Sends reporters on a bus tour to learn what real Americans think
Credit where credit’s due: the HuffPost (now just HuffPost since founder Ariana Huffington parted ways) is launching a bus tour, stopping in 23 cities so their reporters (or bloggers) can find the answer to this burning question: What does it mean to be American today?
The bus tour turned mobile video studio hopes to showcase “what we share as Americans, rather than what divides us.”
A noble goal, if it’s an earnest one.
HuffPost explains further:
WHY WE ARE DOING THIS
Trust in media has bottomed out. We hope to rebuild some of that — and learn from it — by listening to the public and elevating their stories through our massive distribution network.
HOW WE ARE MAKING IT HAPPEN
We will travel the old-fashioned way — via bus — to 20-plus states to hear from some of the under-heard, diverse Americans who make up the communities that form much of our nation. And by working on the ground with community leaders, nonprofits, educational institutions, local businesses and others, we’ll make sure people know we’re there to listen.
Not on the bus tour? Don’t worry. We’ll be announcing ways to participate online in the coming weeks.
HuffPost is right about how little faith the general public has in its media, and they’ve certainly contributed to the decline of discourse.
Lydia Polgreen, HuffPost’s new Editor-in-chief told Politico:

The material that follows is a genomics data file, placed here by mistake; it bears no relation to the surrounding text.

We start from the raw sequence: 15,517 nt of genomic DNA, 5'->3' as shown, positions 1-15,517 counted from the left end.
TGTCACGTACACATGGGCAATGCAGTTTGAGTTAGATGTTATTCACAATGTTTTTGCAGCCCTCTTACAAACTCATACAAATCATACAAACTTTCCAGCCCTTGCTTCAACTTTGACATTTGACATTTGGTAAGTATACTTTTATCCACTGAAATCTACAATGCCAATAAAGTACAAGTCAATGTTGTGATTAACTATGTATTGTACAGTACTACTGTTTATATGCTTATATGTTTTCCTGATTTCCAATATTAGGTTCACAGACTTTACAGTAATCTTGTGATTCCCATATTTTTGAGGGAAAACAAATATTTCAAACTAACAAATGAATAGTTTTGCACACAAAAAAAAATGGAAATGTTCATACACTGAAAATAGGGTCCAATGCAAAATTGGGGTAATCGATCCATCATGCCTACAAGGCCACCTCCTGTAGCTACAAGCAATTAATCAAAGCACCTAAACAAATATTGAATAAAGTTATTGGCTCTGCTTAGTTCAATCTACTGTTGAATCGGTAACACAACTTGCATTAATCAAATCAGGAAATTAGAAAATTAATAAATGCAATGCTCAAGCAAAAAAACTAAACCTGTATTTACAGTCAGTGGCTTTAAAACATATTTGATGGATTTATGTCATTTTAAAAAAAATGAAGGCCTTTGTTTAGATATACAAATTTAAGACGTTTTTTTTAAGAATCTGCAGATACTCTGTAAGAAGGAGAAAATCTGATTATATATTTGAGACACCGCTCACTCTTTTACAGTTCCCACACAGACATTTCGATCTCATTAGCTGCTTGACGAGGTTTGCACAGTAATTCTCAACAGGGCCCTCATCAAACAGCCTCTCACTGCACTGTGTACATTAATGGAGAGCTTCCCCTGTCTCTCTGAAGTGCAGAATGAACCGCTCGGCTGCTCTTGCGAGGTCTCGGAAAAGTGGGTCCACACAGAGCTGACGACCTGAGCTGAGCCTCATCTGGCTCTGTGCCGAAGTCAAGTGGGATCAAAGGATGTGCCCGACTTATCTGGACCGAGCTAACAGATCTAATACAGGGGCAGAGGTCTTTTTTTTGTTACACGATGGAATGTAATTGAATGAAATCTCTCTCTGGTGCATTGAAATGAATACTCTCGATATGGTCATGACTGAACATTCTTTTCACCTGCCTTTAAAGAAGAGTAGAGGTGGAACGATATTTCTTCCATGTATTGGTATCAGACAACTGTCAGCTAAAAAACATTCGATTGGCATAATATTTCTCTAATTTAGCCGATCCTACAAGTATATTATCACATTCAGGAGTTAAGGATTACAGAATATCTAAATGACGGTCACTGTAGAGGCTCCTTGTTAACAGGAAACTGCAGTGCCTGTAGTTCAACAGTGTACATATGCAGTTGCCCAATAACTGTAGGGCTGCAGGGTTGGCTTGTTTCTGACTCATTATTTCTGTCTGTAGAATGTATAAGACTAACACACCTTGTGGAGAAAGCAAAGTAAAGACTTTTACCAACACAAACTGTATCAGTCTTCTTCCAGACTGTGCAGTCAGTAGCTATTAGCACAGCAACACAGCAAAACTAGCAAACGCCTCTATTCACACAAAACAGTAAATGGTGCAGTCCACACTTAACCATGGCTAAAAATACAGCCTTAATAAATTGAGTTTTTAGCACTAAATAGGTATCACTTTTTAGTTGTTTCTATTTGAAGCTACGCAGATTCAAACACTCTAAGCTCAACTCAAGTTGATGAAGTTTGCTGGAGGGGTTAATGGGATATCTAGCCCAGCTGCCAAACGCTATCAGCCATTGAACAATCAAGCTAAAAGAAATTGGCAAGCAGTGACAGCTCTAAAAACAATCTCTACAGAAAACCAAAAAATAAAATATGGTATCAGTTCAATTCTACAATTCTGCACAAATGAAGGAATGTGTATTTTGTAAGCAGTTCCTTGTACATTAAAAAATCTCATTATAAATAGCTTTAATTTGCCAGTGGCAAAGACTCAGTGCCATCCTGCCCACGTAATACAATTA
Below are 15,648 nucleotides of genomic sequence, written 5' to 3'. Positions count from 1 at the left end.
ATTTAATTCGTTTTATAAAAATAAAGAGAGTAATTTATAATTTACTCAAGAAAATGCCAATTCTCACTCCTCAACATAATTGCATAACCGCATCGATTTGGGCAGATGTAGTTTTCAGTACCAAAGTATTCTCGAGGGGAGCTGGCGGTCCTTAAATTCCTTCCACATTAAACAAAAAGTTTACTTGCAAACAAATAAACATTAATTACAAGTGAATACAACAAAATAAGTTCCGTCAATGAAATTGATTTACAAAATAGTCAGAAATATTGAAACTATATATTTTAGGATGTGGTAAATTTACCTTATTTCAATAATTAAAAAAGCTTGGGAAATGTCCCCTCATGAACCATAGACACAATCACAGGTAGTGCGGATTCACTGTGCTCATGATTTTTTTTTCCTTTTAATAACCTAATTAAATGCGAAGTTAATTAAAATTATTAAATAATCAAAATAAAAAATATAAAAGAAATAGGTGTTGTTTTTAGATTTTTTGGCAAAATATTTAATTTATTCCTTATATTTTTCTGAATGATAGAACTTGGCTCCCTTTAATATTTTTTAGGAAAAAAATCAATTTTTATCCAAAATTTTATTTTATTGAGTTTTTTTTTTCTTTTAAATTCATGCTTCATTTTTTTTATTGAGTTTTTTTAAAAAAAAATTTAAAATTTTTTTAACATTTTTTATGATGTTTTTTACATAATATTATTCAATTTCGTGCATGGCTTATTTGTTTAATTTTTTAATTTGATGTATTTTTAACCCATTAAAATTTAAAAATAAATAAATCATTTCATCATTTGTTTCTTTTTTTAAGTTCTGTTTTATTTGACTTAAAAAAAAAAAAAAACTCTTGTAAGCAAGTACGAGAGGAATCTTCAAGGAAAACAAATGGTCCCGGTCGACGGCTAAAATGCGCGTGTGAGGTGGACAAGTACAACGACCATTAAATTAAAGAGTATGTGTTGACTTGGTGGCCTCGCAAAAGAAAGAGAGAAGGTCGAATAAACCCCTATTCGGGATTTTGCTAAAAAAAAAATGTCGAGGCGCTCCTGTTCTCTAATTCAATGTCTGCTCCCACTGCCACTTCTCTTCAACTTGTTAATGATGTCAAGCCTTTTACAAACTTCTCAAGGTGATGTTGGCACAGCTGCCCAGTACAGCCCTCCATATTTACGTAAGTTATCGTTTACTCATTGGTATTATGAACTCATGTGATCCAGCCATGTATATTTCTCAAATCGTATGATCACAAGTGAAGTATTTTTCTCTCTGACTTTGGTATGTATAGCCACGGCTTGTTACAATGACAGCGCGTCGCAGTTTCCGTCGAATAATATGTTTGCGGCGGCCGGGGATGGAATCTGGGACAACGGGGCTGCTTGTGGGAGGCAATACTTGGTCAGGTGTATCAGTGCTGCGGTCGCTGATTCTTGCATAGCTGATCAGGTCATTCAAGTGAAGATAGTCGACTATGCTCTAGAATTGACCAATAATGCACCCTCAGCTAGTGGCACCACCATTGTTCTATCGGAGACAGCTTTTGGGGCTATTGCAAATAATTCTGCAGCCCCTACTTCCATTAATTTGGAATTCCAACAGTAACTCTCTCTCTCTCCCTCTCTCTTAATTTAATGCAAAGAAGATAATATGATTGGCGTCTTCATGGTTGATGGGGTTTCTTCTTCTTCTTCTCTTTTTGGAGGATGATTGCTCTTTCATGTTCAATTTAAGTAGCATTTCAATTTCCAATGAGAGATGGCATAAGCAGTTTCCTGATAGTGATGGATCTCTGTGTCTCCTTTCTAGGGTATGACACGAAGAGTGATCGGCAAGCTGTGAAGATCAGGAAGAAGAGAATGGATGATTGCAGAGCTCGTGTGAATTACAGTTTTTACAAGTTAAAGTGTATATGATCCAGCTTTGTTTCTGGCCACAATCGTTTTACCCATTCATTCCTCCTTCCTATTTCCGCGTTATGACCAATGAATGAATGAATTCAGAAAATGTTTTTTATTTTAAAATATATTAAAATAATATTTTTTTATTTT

“A lot of us are thinking about journalism and how journalism relates to people’s lives and this project was really a direct result of that, wanting to get out into the country and hear from people about the things that mattered most to them rather than us deciding from our office in the East Village what are the stories that are most important to Americans and hear what people have to say,” she said. “So much of journalism today is elites speaking to elites and I see the role of HuffPost as speaking for really everyone.”
I want to love this, I really do. Regular readers are familiar with my station as the resident “can’t we all just get along!” blogger here at LI. I routinely advocate for finding common ground rather than focusing on ideological differences, so I want to believe that under new leadership, HuffPost might actually be less focused on divisive posts a la this one:
But I’ve been here too long to be so easily convinced, though I’d love to be wrong. Journalists remembering what journalism is, why it is, and who they are supposed to protect and support would go a long way to Making America Great Again! as they say.
Earlier this year, Reuters had a similar, less showey, “oh hey, maybe we should start caring about actual Americans,” revelation. Editor-in-Chief Steve Adler sent a public memo to Reuters staff providing several do’s and dont’s. That list included the instruction to, “get out into the country and learn more about how people live, what they think, what helps and hurts them, and how the government and its actions appear to them, not to us.”
Maybe, just maybe the press is starting to get it? A girl can dream, right?
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